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BUSINESS
August 7, 2013 | By Ricardo Lopez
A new report by Oceana, an environmental advocacy group, found that seafood mislabeling can lead consumers to pay up to twice as much for certain fish, the group said Wednesday. The economic impact study comes six months after Ocean first reported that about one-third of seafood sold in the U.S. is mislabeled. That two-year study of 1,200 seafood samples found that 33% were mislabeled according to U.S Food and Drug Administration guidelines. QUIZ: How well do you know fast food?
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BUSINESS
October 16, 2012 | By Jim Puzzanghera
WASHINGTON -- Consumers did a better job making on-time payments for mortgages and credit cards last month than at any point since the end of the Great Recession. A leading index of defaults on consumer loans fell in September for the ninth straight month, hitting its lowest level since 2009. Defaults in four of the five loan categories tracked by the S&P Dow Jones Indices and credit reporting company Experian also dropped to their lowest level 2009, the companies said Tuesday.
NEWS
August 8, 2012 | By Betty Hallock
COFFEE COSTS The average monthly price for a pound of coffee fell 24% in July from a year earlier. But the price drop won't trickle down to customers until next year. [U.S. News] SPLASH LAB Watch an IBC root beer bottle shatter to bits through the power of tiny bubbles in a video produced by the Brigham Young University Splash Lab. [Bon Appetit] OVEN TEMP FALLACIES Think your oven is at 350 degrees when you set the dial to 350? Nope. It's anywhere between 330 and 370 degrees -- by design -- and that's if it's well calibrated.
BUSINESS
November 23, 2012 | By Walter Hamilton and Ricardo Lopez, Los Angeles Times
As you pack into the mall today with hordes of other Black Friday shoppers, think of it as an act of economic patriotism. With your shopping bags full of holiday gifts, you'll once again be playing a central role in the U.S. economy. After retrenching in the early days of the recovery, consumers are reasserting themselves as the key driver of U.S. economic growth. And that's coming at an opportune time, given that other economic propellants such as manufacturing and exports have slowed.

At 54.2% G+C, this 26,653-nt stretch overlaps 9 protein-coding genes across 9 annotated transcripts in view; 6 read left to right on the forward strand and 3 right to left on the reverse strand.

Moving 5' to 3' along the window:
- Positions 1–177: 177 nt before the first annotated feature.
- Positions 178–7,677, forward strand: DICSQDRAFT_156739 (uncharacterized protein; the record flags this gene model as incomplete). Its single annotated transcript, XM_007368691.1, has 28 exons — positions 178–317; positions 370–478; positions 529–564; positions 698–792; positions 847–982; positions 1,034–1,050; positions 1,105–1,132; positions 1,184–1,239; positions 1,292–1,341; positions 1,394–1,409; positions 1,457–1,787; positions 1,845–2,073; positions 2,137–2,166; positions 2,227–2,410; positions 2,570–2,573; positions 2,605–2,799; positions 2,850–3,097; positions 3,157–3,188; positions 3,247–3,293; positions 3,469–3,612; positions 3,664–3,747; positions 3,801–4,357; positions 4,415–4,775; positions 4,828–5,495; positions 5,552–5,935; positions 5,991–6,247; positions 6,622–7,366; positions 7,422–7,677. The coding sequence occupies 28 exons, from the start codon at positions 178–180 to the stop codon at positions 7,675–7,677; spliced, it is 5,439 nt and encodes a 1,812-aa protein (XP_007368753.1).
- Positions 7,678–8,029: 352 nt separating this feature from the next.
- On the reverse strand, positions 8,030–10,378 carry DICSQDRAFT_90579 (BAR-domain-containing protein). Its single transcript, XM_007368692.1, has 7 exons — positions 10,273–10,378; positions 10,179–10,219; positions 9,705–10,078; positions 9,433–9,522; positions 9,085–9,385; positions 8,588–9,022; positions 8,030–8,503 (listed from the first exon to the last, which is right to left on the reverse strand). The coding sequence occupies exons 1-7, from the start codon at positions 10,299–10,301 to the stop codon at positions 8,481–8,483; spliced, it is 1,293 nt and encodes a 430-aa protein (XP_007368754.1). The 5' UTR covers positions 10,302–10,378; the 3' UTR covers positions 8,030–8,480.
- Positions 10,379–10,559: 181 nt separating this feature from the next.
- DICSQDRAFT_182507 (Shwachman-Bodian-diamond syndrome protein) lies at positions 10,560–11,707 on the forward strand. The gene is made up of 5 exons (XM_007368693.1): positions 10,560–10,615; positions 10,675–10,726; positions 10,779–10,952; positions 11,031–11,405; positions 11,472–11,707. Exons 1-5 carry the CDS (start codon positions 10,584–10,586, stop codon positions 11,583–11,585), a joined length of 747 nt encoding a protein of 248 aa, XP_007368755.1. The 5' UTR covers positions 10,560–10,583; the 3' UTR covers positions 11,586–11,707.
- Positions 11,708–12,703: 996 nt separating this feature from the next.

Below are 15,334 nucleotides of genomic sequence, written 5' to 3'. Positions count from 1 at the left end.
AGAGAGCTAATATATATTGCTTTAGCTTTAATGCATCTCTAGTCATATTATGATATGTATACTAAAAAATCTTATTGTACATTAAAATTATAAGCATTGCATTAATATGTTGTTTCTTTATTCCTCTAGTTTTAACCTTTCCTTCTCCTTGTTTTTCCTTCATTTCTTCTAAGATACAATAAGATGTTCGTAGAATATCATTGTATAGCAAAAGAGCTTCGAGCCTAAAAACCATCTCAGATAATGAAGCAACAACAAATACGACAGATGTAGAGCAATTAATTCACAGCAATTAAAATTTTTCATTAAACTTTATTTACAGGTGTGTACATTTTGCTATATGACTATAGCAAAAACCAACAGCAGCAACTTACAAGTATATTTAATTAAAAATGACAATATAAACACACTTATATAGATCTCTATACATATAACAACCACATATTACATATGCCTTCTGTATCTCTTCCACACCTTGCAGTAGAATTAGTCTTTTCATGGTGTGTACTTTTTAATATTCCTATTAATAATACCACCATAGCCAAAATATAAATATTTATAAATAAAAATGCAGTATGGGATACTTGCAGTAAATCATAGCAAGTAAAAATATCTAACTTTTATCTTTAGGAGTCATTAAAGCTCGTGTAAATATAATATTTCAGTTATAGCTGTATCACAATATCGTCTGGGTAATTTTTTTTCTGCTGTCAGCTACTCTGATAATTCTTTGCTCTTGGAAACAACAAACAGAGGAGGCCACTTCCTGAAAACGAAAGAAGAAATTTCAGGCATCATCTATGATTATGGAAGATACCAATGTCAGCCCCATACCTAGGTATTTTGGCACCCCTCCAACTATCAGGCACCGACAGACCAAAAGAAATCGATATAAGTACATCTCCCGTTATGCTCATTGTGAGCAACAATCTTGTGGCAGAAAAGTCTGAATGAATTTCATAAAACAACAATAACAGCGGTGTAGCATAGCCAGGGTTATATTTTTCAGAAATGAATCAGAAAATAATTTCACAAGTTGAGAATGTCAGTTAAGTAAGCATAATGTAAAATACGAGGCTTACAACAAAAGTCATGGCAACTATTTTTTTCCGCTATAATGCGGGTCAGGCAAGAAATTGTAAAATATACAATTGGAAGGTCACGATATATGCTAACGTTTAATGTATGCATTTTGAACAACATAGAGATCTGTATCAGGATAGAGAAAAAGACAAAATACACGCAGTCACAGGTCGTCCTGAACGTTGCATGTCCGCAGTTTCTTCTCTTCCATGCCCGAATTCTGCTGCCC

BUSINESS
December 17, 2010 | By Sandra M. Jones
Early this fall, James Reinhart noticed something odd happening at ThredUp, the children's clothing swap site the Harvard Business School graduate and his buddies dreamed up a year ago. Swappers started using the online exchange to trade toys. As the volume of toy trading increased, ThredUp decided there was enough demand to expand its service. The San Francisco start-up officially launched its toy exchange site Dec. 6, just as holiday shopping shifted into full gear. The turn of events at ThredUp signals how dramatically shopping is changing in the wake of the Great Recession.
BUSINESS
July 2, 2013 | By Andrea Chang
Consumers often turn to the Internet to research a product before buying. Fake reviews are always a concern, and the problem may be bigger than previously thought. There have long been reports and rumors of businesses posting negative reviews of their competitors' products or companies that pay or reward users to write glowing reviews (known as cyber-shilling). But new research shows that loyal customers are writing extremely negative reviews about products they never purchased.
BUSINESS
February 11, 2013 | By Jim Puzzanghera
WASHINGTON -- About one in 20 consumers had significant errors on their credit reports that could cause them to pay more for auto loans and other financial products, according to a Federal Trade Commission report released Monday. The study also found that about 26% of the approximately 200 million people covered by the U.S. credit reporting industry had at least one "potentially material error" on one of their three credit reports. And four out of five people who took steps to fix errors with one of the three major credit reporting companies -- Experian Information Solutions Inc., Equifax Inc. and TransUnion -- got their credit report changed.
BUSINESS
December 19, 2013 | By Tiffany Hsu
Trinkel De La Paz, 24, loves this holiday's deep discounts because they're enabling her to be a more generous Santa. To herself, that is. The Silver Lake graphic designer bought herself an iPad mini and some clothes discounted on Cyber Monday, and she's not done. De La Paz said she feels free to splurge on herself because she has extra money from a recently landed job, a new apartment waiting to be spruced up and only one present to buy for her family's Secret Santa exchange.
BUSINESS
March 20, 2013 | By Salvador Rodriguez
A new poll says 46% of consumers surveyed would not spend more than $500 for Google's smartphone-like eyewear -- early versions of which the company is selling for $1,500. Nearly a quarter said they would not spend more than $1,000 for the glasses. Only 6% of respondents said they would spend whatever it takes to buy the device. Despite consumers reluctance to spend $1,500 for the glasses, interest in the product is fairly strong, according to the survey, which found that 61% of respondents would buy it if it was priced right.
CALIFORNIA | LOCAL
October 1, 2013 | By Patrick McGreevy
A report on "60 Minutes" has resulted in a new California law giving consumers the ability to make sure their credit reports are accurate. Assemblywoman Nancy Skinner (D-Berkeley) said she was watching the CBS program and was struck by the results of a study by the Federal Trade Commission that as many as 40 million Americans have inaccurate information and errors in their credit reports. “As consumers, we deserve every right to view our credit histories, especially if a bank, landlord or employer has this information and can use it to deny our credit applications,” Skinner said.
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